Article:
What is Mindfulness?
Mindfulness in its original form is a spiritual tool or undertaking – from the Buddhist tradition and a key practice on the path to enlightenment. It is a way to be, an instrument to becoming.it is even a way to do. It takes the form of an attentive awareness of the reality of things and an awake presence in the present moment. It is sometimes coined as ‘living in the moment’ or ‘being in the now’.
As a modern day psychological tool – as a mind-body approach- it is seen and validated as a way to combat everyday stresses and more serious mental health concerns by facilitating a connection to your grounded self rather than being caught in the thoughts into feelings into behaviour cycle – aka the vicious cycle. It is known to actively retrain the brain (also rewiring neural networks) into a firm control of emotions and a steady grasp of reality. Being in the now – right here right now – there is neither time nor place for catastrophizing.
Being right here right now – fully present – there is no past to dwell on, no future to fear. We are not lost in why, what if, or how could. We are not I can’t, I must, I should have. We are simply one with a pure reality – be that the breath we follow, the body scan we undertake, the taste sensation we experience, the bird song we attentively listen to or as mindful gardeners – the alert and considerate action of planting a plant. Mindfulness is the opposite of multitasking. It is the single focus of truly doing and truly being. It is suspension of judgement in favour of loving compassion – loving compassion for the task in hand, for the moment, for yourself.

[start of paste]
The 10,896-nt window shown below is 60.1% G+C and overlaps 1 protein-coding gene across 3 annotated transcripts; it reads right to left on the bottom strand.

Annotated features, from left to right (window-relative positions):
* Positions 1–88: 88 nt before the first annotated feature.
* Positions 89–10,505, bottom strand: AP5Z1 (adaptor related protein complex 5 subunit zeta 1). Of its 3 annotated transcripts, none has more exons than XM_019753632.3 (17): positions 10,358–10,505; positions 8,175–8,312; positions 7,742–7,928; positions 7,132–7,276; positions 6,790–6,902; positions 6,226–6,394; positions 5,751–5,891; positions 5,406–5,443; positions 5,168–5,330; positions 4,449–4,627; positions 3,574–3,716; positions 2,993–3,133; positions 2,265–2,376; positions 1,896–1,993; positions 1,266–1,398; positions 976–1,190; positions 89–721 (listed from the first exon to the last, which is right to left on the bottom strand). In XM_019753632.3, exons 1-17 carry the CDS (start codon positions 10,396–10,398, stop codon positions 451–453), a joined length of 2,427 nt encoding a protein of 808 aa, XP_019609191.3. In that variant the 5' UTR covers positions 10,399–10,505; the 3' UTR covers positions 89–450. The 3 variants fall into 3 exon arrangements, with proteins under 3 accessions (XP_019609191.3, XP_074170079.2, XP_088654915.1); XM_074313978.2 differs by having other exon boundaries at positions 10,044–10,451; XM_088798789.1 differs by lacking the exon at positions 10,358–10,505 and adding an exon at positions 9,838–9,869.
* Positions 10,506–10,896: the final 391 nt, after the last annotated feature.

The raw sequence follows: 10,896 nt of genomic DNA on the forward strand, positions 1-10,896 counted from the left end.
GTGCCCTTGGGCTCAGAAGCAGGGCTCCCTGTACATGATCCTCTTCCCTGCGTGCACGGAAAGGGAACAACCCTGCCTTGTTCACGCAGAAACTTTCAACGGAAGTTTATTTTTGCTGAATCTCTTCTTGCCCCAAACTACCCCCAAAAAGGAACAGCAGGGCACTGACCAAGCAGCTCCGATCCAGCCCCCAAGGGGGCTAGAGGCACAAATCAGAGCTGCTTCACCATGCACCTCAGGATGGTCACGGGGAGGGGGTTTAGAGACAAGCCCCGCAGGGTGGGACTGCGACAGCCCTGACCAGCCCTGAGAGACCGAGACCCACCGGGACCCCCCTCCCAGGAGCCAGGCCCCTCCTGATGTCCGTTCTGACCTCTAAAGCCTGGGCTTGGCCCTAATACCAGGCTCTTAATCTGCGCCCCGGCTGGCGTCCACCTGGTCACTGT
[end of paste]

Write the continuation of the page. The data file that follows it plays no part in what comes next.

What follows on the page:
The task at hand, the moment, yourself – all are the one thing in the mindful experience– there is unison in the now. But there is no magic or initiation required – just intent with follow through. Being mindful is simply being aware of what it is you are doing while you are doing it. That’s it. From that other things spring and bear fruit but that’s it. You can switch it on with intent, you can switch it on by using your senses and your focus, you can switch it on with the tools and practices in this book. You switch it on for yourself. Soon it switches on your self.
Mindfulness is highly regarded as a tool to improve and strengthen mental health – by giving back control over your mind and by allowing you to choose to calmly respond or simply let go of thoughts arising before they become deep seated feelings. The acceptance and letting go processes in mindfulness helps to cut out the aversion and avoidance cycles that add to psychological disturbance. Mindfulness stops the thought from becoming a feeling and forming an emotional hook into your brain and how you experience the world. The breathe techniques are grounding and the embracement of forgiveness, loving kindness and gratitude can reframe self-worth and also perception of the world.